Spring is Here and Allergies and Asthma May Be Near - PIH Health

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Published on May 04, 2017

Spring is Here and Allergies and Asthma May Be Near…

Allergy Season Ahead

Allergy Season AheadFlowers are blooming. Pollen is flowing in the air. Spring time can be such a beautiful sight. But with the change of the season comes a rise in allergy and asthma symptoms for those of all ages. More than 17 million adults and seven million children suffer from asthma, and 50 million Americans suffer from allergies each year. So what is the best way to control seasonal allergies? And, when do you know when symptoms of allergies are actually asthma? We’ve got the info for you right here!

3 Ways to Control Seasonal Allergies

  1. Use Proper Air Circulation: Believe it or not, staying indoors and using a central air conditioning system can help (in the car, too!). To help reduce seasonal pollens from entering your home, be sure to keep windows closed and do not use fans.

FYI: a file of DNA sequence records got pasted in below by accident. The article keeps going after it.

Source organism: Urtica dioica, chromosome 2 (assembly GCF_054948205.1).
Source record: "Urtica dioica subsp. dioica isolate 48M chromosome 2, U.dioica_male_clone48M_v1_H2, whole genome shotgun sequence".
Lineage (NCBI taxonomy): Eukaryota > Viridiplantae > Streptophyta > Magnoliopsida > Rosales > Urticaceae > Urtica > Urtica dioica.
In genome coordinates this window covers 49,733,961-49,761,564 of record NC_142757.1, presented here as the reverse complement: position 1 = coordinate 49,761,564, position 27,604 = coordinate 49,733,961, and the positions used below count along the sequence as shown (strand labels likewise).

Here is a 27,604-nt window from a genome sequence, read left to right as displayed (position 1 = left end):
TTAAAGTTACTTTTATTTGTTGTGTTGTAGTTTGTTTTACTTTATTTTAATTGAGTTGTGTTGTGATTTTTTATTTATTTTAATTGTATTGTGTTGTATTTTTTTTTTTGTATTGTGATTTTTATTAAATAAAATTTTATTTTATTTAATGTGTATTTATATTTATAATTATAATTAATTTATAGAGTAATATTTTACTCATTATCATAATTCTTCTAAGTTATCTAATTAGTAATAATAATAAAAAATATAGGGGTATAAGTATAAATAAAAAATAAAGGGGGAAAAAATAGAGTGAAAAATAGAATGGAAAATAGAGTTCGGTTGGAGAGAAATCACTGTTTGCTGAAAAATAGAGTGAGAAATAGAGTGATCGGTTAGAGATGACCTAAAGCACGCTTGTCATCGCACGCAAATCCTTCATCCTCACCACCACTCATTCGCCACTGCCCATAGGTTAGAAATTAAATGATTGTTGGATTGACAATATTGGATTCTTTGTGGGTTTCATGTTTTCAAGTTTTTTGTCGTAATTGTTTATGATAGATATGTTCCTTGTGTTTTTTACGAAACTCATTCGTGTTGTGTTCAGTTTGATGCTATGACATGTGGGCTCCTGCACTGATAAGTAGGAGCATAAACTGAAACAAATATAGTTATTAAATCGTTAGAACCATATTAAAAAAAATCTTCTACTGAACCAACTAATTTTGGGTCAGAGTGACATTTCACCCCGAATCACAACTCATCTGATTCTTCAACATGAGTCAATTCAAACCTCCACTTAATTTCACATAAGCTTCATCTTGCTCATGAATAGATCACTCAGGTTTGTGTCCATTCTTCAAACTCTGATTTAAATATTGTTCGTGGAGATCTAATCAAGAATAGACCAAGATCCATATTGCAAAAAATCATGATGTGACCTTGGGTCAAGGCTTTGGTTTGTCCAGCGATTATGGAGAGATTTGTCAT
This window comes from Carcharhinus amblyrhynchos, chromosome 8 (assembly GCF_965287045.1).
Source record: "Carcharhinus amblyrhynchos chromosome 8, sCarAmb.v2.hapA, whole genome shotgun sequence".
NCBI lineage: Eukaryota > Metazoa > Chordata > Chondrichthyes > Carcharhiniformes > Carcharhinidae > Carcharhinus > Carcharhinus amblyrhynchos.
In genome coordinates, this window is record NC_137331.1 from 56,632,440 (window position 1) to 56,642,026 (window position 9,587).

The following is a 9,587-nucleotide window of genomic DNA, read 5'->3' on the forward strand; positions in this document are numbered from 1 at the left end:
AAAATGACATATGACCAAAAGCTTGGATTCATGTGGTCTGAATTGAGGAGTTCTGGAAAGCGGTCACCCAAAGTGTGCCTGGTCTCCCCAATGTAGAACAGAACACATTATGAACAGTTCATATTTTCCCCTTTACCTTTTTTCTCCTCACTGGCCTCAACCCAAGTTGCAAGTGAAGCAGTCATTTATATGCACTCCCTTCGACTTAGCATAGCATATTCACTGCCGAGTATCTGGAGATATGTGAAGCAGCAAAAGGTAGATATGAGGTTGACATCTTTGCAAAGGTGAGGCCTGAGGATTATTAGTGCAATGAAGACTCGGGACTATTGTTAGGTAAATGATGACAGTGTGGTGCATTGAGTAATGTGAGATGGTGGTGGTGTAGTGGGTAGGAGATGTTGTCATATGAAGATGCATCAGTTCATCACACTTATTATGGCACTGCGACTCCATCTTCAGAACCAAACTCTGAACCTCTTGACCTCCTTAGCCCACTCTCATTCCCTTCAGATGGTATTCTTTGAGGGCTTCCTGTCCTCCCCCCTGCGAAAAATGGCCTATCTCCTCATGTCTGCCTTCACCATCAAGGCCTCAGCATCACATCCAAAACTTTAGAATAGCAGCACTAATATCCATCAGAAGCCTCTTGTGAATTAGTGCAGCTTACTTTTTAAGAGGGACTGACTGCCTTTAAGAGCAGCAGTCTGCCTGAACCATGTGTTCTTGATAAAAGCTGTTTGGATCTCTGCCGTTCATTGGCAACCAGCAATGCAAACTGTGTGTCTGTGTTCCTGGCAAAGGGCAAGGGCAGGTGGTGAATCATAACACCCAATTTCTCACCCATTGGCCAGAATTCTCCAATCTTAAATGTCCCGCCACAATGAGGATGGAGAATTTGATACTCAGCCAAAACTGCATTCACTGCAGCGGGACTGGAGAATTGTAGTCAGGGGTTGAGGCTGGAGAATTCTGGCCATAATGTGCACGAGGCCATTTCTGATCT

2. Medication: There are many types of prescribed and over-the-counter medications to help control allergies for all seasons. Medications range from daily pills, nasal sprays, inhalers, and eye drops. Based on your situation, it is best to talk to your physician about what may be your best option.
  3. Avoid Exposure to Irritant: If you are aware of what you allergic to, for example grass pollens, try not to mow your own lawn or if you must do so, wear a mask. It is best to limit exposure to irritants to avoid triggering symptoms.

Is it More than an Allergy? Could it Be Asthma?

Spring allergies can trigger and worsen asthma. According to healthline.com, “allergy-induced asthma is the most common type of asthma diagnosed in the United States.” It is important to know the difference between the two:

Symptoms of asthma include: Chest tightness, wheezing, breathlessness and coughing at night/or in the morning.

Symptoms of allergies include: watery and itchy eyes, sneezing, runny nose, scratchy throat, rashes and hives.

If you are experiencing these symptoms on an ongoing basis, it may be time to visit your primary care physician for a check-up.

The information in Healthy Living Online is for educational purposes only.  It is not intended nor implied to be a substitute for professional medical advice.  The reader should always consult his or her healthcare provider to determine the appropriateness of the information for their own situation, or if they have any questions regarding a medical condition or treatment plan.

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